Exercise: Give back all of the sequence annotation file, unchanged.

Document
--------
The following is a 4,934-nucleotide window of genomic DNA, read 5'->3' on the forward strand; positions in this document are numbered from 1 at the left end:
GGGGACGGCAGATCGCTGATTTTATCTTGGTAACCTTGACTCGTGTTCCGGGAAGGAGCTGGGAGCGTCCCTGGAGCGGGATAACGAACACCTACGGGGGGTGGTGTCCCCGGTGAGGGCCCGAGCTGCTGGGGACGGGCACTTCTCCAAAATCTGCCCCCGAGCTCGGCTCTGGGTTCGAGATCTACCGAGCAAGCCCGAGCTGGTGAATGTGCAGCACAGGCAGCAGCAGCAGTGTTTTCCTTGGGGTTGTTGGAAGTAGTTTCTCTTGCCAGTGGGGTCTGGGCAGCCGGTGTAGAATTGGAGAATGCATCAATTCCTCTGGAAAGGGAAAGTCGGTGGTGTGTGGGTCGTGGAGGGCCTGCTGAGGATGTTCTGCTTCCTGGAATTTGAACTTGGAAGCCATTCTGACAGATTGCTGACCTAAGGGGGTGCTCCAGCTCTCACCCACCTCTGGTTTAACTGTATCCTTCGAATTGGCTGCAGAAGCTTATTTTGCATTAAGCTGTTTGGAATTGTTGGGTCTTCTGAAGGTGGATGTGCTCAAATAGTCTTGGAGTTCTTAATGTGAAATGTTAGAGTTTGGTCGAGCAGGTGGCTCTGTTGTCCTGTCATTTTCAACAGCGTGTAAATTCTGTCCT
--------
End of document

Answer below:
The following is a 4,934-nucleotide window of genomic DNA, read 5'->3' on the forward strand; positions in this document are numbered from 1 at the left end:
GGGGACGGCAGATCGCTGATTTTATCTTGGTAACCTTGACTCGTGTTCCGGGAAGGAGCTGGGAGCGTCCCTGGAGCGGGATAACGAACACCTACGGGGGGTGGTGTCCCCGGTGAGGGCCCGAGCTGCTGGGGACGGGCACTTCTCCAAAATCTGCCCCCGAGCTCGGCTCTGGGTTCGAGATCTACCGAGCAAGCCCGAGCTGGTGAATGTGCAGCACAGGCAGCAGCAGCAGTGTTTTCCTTGGGGTTGTTGGAAGTAGTTTCTCTTGCCAGTGGGGTCTGGGCAGCCGGTGTAGAATTGGAGAATGCATCAATTCCTCTGGAAAGGGAAAGTCGGTGGTGTGTGGGTCGTGGAGGGCCTGCTGAGGATGTTCTGCTTCCTGGAATTTGAACTTGGAAGCCATTCTGACAGATTGCTGACCTAAGGGGGTGCTCCAGCTCTCACCCACCTCTGGTTTAACTGTATCCTTCGAATTGGCTGCAGAAGCTTATTTTGCATTAAGCTGTTTGGAATTGTTGGGTCTTCTGAAGGTGGATGTGCTCAAATAGTCTTGGAGTTCTTAATGTGAAATGTTAGAGTTTGGTCGAGCAGGTGGCTCTGTTGTCCTGTCATTTTCAACAGCGTGTAAATTCTGTCCT